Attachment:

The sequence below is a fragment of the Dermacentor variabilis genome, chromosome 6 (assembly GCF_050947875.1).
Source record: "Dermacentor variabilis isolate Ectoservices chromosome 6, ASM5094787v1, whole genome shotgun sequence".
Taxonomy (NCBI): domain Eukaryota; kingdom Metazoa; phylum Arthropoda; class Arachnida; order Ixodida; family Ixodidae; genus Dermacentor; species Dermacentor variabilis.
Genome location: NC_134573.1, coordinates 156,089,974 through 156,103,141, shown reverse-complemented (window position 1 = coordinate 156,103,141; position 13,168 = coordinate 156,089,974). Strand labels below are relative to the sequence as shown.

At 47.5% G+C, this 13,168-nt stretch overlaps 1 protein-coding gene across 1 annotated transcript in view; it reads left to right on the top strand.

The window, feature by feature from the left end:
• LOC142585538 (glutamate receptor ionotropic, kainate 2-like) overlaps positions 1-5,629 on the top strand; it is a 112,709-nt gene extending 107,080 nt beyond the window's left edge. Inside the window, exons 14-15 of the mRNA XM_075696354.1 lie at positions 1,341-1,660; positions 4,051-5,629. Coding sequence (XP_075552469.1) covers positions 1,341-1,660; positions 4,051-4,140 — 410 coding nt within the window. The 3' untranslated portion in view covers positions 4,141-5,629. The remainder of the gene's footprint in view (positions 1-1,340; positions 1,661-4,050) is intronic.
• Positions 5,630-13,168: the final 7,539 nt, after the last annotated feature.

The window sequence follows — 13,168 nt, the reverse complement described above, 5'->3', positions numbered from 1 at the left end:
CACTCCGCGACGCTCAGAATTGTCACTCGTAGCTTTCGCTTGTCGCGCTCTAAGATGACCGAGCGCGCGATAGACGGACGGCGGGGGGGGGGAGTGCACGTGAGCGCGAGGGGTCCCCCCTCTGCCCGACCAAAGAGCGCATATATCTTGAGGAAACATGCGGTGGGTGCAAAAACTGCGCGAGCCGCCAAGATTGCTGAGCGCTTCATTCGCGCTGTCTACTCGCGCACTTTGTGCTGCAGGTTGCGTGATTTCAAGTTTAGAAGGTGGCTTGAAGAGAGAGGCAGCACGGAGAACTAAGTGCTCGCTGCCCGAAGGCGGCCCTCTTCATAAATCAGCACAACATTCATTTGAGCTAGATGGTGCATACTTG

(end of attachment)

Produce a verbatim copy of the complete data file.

The sequence below is a fragment of the Dermacentor variabilis genome, chromosome 6 (assembly GCF_050947875.1).
Source record: "Dermacentor variabilis isolate Ectoservices chromosome 6, ASM5094787v1, whole genome shotgun sequence".
Taxonomy (NCBI): domain Eukaryota; kingdom Metazoa; phylum Arthropoda; class Arachnida; order Ixodida; family Ixodidae; genus Dermacentor; species Dermacentor variabilis.
Genome location: NC_134573.1, coordinates 156,089,974 through 156,103,141, shown reverse-complemented (window position 1 = coordinate 156,103,141; position 13,168 = coordinate 156,089,974). Strand labels below are relative to the sequence as shown.

At 47.5% G+C, this 13,168-nt stretch overlaps 1 protein-coding gene across 1 annotated transcript in view; it reads left to right on the top strand.

The window, feature by feature from the left end:
• LOC142585538 (glutamate receptor ionotropic, kainate 2-like) overlaps positions 1-5,629 on the top strand; it is a 112,709-nt gene extending 107,080 nt beyond the window's left edge. Inside the window, exons 14-15 of the mRNA XM_075696354.1 lie at positions 1,341-1,660; positions 4,051-5,629. Coding sequence (XP_075552469.1) covers positions 1,341-1,660; positions 4,051-4,140 — 410 coding nt within the window. The 3' untranslated portion in view covers positions 4,141-5,629. The remainder of the gene's footprint in view (positions 1-1,340; positions 1,661-4,050) is intronic.
• Positions 5,630-13,168: the final 7,539 nt, after the last annotated feature.

The window sequence follows — 13,168 nt, the reverse complement described above, 5'->3', positions numbered from 1 at the left end:
CACTCCGCGACGCTCAGAATTGTCACTCGTAGCTTTCGCTTGTCGCGCTCTAAGATGACCGAGCGCGCGATAGACGGACGGCGGGGGGGGGGAGTGCACGTGAGCGCGAGGGGTCCCCCCTCTGCCCGACCAAAGAGCGCATATATCTTGAGGAAACATGCGGTGGGTGCAAAAACTGCGCGAGCCGCCAAGATTGCTGAGCGCTTCATTCGCGCTGTCTACTCGCGCACTTTGTGCTGCAGGTTGCGTGATTTCAAGTTTAGAAGGTGGCTTGAAGAGAGAGGCAGCACGGAGAACTAAGTGCTCGCTGCCCGAAGGCGGCCCTCTTCATAAATCAGCACAACATTCATTTGAGCTAGATGGTGCATACTTG